Informal organisation can be better understood with the help of the following features:

(a) An informal organisation originates from within the formal orga­nisation as a result of personal interaction among employees.

(b) The standards of behaviour evolve from group norms rather than officially laid down rules and regulations.

(c) Independent channels of communication without specified direction of flow of information are developed by group members.

(d) It emerges spontaneously and is not deliberately created by the management.

(e) It has no definite strucure or form because it is a complex network of social relationships among members.

Informal Organisation

An informal organisation is an aggregate of interpersonal relationships without any conscious purpose but which may contribute to joint results.

Chester Barnand

Informal organisation is a network of personal and social relations not established or required by the formal organisation but arising spontaneously as people associate with one another.

Keith Davis

Advantages: The informal organisation offers many benefits. Important among them are given below:

(a) Prescribed lines of communication are not followed. Thus, the informal organisation leads to faster spread of information as well as quick feedback.

(b) It helps to fulfill the social needs of the members and allows them to find like minded people. This enhances their job satisfaction since it gives them a sense of belongingness in the organisation.

(c) It contributes towards fulfillment of organisational objectives by compensating for inadequacies in the formal organisation. For example, employees reactions towards plans and policies can be tested through the informal network.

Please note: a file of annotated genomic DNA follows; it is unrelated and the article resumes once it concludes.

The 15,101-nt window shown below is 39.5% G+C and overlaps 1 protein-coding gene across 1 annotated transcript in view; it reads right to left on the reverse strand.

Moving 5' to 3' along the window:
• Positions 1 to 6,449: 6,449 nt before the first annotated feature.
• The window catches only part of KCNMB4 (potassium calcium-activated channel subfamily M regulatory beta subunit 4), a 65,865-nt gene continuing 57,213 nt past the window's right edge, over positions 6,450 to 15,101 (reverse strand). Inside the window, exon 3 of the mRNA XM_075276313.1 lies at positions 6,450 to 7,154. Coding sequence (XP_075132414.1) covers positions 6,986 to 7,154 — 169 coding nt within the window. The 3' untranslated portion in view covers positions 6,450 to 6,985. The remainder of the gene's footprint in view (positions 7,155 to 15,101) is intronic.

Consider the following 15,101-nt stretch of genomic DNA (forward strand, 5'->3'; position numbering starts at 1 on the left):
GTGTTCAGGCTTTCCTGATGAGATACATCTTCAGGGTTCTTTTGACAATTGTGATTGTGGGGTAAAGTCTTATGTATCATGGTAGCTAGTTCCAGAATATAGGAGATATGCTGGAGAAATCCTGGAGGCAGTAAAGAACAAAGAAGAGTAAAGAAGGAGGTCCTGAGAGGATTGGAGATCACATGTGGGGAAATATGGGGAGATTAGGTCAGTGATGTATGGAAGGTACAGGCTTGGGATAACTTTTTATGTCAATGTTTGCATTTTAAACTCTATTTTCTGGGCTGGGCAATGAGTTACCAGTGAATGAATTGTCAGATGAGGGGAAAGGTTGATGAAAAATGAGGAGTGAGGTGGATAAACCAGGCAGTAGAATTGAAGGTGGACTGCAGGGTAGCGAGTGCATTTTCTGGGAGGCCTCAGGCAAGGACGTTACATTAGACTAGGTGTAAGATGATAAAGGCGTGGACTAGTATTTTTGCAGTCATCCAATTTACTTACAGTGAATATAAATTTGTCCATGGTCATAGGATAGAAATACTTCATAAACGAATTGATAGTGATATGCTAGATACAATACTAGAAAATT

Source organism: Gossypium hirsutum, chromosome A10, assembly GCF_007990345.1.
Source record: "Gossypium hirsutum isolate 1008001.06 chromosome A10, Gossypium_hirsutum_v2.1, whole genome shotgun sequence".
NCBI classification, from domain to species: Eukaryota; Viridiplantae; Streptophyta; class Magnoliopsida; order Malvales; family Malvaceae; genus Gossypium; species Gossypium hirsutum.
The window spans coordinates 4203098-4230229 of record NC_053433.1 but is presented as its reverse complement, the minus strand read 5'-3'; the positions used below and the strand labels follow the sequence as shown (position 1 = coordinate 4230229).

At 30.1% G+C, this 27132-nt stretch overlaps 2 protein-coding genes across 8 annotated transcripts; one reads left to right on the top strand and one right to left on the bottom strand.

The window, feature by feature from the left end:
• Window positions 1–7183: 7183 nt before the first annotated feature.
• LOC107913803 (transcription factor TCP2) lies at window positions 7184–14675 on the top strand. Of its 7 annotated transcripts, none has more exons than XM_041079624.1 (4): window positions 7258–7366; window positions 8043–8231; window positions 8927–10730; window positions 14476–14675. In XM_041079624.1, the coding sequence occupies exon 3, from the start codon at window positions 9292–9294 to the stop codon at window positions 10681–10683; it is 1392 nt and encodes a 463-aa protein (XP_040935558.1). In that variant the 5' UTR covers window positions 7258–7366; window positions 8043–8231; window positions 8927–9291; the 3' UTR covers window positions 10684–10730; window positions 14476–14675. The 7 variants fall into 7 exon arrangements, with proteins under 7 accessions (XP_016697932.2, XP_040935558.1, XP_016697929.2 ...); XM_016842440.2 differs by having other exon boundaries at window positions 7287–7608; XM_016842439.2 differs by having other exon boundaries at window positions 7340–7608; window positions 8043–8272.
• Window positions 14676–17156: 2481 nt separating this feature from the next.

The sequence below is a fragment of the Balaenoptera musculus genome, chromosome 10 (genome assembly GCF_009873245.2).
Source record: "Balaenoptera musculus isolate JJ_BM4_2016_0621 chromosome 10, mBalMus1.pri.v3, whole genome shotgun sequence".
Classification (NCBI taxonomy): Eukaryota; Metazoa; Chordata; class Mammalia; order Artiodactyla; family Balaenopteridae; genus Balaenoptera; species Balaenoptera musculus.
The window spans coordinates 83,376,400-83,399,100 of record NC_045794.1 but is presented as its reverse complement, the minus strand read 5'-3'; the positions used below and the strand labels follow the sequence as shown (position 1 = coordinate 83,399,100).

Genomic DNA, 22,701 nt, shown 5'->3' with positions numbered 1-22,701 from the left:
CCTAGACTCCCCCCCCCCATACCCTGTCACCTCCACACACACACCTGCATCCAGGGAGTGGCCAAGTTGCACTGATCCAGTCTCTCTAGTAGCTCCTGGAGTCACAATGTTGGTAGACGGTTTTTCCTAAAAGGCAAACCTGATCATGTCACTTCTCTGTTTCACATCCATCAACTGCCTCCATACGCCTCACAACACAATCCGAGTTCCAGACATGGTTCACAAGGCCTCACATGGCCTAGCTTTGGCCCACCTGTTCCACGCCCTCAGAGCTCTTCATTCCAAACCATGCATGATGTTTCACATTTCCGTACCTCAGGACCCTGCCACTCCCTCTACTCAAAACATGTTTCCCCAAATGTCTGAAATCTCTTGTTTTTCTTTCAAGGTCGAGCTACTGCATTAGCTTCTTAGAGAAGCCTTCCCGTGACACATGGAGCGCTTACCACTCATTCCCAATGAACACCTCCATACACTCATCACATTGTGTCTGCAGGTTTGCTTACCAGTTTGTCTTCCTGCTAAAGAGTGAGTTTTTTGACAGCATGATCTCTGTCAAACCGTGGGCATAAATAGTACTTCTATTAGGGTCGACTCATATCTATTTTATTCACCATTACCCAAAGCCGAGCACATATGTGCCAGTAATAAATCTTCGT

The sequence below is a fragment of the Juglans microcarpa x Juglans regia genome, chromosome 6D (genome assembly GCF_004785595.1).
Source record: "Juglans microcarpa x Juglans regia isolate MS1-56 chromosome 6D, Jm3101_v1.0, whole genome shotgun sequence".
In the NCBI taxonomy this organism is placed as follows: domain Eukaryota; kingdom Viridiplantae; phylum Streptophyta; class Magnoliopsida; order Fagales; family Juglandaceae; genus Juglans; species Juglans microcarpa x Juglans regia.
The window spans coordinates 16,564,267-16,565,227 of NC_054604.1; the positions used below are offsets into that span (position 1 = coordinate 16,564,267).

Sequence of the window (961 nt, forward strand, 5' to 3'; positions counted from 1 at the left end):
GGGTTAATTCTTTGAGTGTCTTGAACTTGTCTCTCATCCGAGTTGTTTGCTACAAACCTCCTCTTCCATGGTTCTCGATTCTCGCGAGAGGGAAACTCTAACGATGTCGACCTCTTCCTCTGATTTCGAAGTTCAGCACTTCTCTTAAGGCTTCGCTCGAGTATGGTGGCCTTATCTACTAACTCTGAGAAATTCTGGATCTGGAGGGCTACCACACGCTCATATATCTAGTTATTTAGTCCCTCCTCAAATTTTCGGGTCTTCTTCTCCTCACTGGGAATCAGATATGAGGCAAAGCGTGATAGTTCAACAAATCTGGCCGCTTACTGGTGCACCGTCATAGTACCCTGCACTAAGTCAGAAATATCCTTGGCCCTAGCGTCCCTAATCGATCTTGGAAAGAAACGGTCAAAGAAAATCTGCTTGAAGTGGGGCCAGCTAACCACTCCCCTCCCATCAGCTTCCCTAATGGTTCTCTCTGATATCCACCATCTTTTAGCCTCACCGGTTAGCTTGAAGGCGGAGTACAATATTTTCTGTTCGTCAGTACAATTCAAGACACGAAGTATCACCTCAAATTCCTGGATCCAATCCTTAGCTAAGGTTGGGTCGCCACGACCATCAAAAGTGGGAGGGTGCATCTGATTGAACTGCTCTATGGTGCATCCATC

Formal and informal organisation: A Comparative view


Formal organisation

Informal organisation


Structure of authority relationships created by the management

Network of social relationships arising out of interaction among employees


Arises as a result of company rules and policies

Arises as a result of social interaction


Arises by virtue of position in management

Arises out of personal qualities


It is directed by rules

There is no set behaviour pattern

Flow of Communication

Communication takes place through the scalar chain

Flow of communication is not through a planned route. It can take place in any direction





Managers are leaders.

Leaders may or may not be managers. They are chosen by the group.

Disadvantages: The informal organisation has certain disadvantages. Some of them are as follows:

(a) When an informal organisation spreads rumours, it becomes a destructive force and goes against the interest of the formal organisation.

(b) The management may not be successful in implementing chan­ges if the informal organisation opposes them. Such resistance to change may delay or restrict growth.